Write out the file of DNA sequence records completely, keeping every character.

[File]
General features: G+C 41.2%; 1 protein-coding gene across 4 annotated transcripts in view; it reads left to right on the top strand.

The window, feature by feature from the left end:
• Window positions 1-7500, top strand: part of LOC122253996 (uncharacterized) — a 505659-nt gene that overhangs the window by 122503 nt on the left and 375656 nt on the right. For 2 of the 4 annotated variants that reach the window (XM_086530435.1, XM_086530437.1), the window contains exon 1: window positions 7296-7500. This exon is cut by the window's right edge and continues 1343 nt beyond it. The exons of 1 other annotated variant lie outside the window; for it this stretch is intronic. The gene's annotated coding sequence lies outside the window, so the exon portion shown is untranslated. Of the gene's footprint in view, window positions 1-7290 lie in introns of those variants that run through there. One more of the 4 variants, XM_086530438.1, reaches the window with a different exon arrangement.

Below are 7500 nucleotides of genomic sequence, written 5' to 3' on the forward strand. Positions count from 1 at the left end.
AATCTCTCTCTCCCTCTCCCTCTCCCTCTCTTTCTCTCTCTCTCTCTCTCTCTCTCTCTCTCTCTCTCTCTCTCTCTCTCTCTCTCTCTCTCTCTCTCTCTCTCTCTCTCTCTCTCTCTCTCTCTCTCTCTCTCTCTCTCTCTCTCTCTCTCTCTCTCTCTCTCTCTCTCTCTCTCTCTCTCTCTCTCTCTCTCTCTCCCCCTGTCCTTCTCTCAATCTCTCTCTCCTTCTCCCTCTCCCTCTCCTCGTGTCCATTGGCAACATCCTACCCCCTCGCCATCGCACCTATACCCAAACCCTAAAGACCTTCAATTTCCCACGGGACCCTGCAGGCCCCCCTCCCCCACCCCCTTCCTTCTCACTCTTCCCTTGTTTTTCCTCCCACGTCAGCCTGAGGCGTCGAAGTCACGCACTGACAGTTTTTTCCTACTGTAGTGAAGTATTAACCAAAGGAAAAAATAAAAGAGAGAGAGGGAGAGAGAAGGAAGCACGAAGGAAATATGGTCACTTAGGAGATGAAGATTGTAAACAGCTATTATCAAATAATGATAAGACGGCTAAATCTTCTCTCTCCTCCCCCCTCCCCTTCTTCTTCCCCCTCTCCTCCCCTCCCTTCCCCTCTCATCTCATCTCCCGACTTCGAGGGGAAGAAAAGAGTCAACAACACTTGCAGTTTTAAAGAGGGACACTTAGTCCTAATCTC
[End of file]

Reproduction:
General features: G+C 41.2%; 1 protein-coding gene across 4 annotated transcripts in view; it reads left to right on the top strand.

The window, feature by feature from the left end:
• Window positions 1-7500, top strand: part of LOC122253996 (uncharacterized) — a 505659-nt gene that overhangs the window by 122503 nt on the left and 375656 nt on the right. For 2 of the 4 annotated variants that reach the window (XM_086530435.1, XM_086530437.1), the window contains exon 1: window positions 7296-7500. This exon is cut by the window's right edge and continues 1343 nt beyond it. The exons of 1 other annotated variant lie outside the window; for it this stretch is intronic. The gene's annotated coding sequence lies outside the window, so the exon portion shown is untranslated. Of the gene's footprint in view, window positions 1-7290 lie in introns of those variants that run through there. One more of the 4 variants, XM_086530438.1, reaches the window with a different exon arrangement.

Below are 7500 nucleotides of genomic sequence, written 5' to 3' on the forward strand. Positions count from 1 at the left end.
AATCTCTCTCTCCCTCTCCCTCTCCCTCTCTTTCTCTCTCTCTCTCTCTCTCTCTCTCTCTCTCTCTCTCTCTCTCTCTCTCTCTCTCTCTCTCTCTCTCTCTCTCTCTCTCTCTCTCTCTCTCTCTCTCTCTCTCTCTCTCTCTCTCTCTCTCTCTCTCTCTCTCTCTCTCTCTCTCTCTCTCTCTCTCTCTCTCTCCCCCTGTCCTTCTCTCAATCTCTCTCTCCTTCTCCCTCTCCCTCTCCTCGTGTCCATTGGCAACATCCTACCCCCTCGCCATCGCACCTATACCCAAACCCTAAAGACCTTCAATTTCCCACGGGACCCTGCAGGCCCCCCTCCCCCACCCCCTTCCTTCTCACTCTTCCCTTGTTTTTCCTCCCACGTCAGCCTGAGGCGTCGAAGTCACGCACTGACAGTTTTTTCCTACTGTAGTGAAGTATTAACCAAAGGAAAAAATAAAAGAGAGAGAGGGAGAGAGAAGGAAGCACGAAGGAAATATGGTCACTTAGGAGATGAAGATTGTAAACAGCTATTATCAAATAATGATAAGACGGCTAAATCTTCTCTCTCCTCCCCCCTCCCCTTCTTCTTCCCCCTCTCCTCCCCTCCCTTCCCCTCTCATCTCATCTCCCGACTTCGAGGGGAAGAAAAGAGTCAACAACACTTGCAGTTTTAAAGAGGGACACTTAGTCCTAATCTC